With the OnePlus 7 Pro finally becoming available starting today from T-Mobile, YouTuber Zack Nelson has wasted no time tearing down his Nebula Blue test unit to peel away that color in pursuit of a DIY "Clear" color variant.
While clear handsets offer a unique aesthetic and a look inside how things work, the process proves not to be recommendable for a number of reasons, despite how easy it appears to be. Not only does it require the removal of at least one feature. There are also pitfalls in place that could effectively ruin certain components if one isn't careful.
OnePlus could have made this easier
Peeling away the glass on the back panel and ensuring that the camera mechanism is visible is a tedious process, despite the small number of steps involved. After turning the device off and using a heat gun to soften the panels adhesive, a razor blade is used to cut away at the material because of the tight fit before twisting the panel away laterally.
That immediately brings to light the first problem with the process since the rear camera lenses are separated from the rest of the components. The outer pieces attached to the internal processing units via ribbon cable — which summarily proved too easy to rip away from its connectors while peeling off the panel itself.
Underneath the glass, the battery is set on an easy-to-remove red pull tab and a single black separating layer that's removed via simple screws. The NFC antenna and other antennas are stored in that and the layer also blocks the view of the camera, so it has to be removed — taking away one of this phone's features.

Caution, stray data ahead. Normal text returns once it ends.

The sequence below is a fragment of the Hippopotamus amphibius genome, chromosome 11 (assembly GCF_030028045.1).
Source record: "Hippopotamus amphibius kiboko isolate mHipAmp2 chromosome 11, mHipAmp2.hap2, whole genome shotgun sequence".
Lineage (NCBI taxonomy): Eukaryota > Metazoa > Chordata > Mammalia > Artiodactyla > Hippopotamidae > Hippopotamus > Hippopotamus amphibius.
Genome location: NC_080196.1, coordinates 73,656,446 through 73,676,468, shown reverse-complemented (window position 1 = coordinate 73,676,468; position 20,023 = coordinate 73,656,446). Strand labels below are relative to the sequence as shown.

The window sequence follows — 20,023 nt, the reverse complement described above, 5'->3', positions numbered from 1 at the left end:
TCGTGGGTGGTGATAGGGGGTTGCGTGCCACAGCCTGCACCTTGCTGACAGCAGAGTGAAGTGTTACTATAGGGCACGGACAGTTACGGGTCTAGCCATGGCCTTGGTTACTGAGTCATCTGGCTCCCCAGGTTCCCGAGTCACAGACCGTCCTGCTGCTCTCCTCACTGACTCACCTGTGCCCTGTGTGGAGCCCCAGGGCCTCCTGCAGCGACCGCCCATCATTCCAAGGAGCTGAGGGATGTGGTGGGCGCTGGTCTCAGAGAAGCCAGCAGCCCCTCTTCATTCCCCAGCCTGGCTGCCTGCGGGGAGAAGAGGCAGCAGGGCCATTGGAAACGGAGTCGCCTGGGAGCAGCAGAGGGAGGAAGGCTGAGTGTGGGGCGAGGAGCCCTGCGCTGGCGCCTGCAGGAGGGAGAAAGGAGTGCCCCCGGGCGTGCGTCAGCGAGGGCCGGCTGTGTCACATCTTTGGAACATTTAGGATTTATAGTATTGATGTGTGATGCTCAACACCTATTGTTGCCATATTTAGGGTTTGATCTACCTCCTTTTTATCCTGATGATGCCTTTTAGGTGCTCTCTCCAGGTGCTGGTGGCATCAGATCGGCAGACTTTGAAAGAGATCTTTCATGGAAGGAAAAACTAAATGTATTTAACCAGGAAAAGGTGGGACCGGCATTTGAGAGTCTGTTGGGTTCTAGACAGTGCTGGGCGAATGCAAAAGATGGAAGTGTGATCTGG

The color itself is not painted onto or infused into the frosted glass back panel, meaning that it can be peeled away fairly cleanly after applying some heat. The OnePlus Logo and OnePlus 7 Pro branding are etched directly into the glass. As Mr. Nelson notes, that means this handset could easily have been released by the company in a Clear color configuration by the company.
A clear adhesive — in this case, double-sided tape — is needed to snap everything back into place. That reduces the minimal protection against water and dust damage that might already have been built in but OnePlus hasn't provided any details about that aspect of its flagship.
About that camera
The primary purpose of the teardown and color removal was to show off the internals and the pop-up selfie camera OnePlus has included in the flagship. That's a one-third-inch Sony IMX471 sensor with 1µm pixels rated at 16-megapixels. More specifically, its fixed focus 25mm lens equivalent with an f/2 aperture and which happens to have managed a respectable third-place score of 86 on DxOMark's benchmark.
OnePlus appears to have been placed that camera on a simple brushless stepper motor system, meaning that a motor spins a threaded shaft in a stepping pattern to raise up a metal arm that's attached to the camera housing. The housing itself, as shown in a previous video from the YouTuber, is durable and comprised of metal. It requires a substantial amount of force to push back in.
A flexible ribbon cable rolls smoothly as the camera slips up and down. The whole mechanism should last around 300,000 operations — approximately 5 years at 150 times per day — but that hasn't stopped OnePlus from warning users not to operate it too frequently. To prevent heat building up from repeated use in a small time frame, using the camera that way causes a warning to crop up.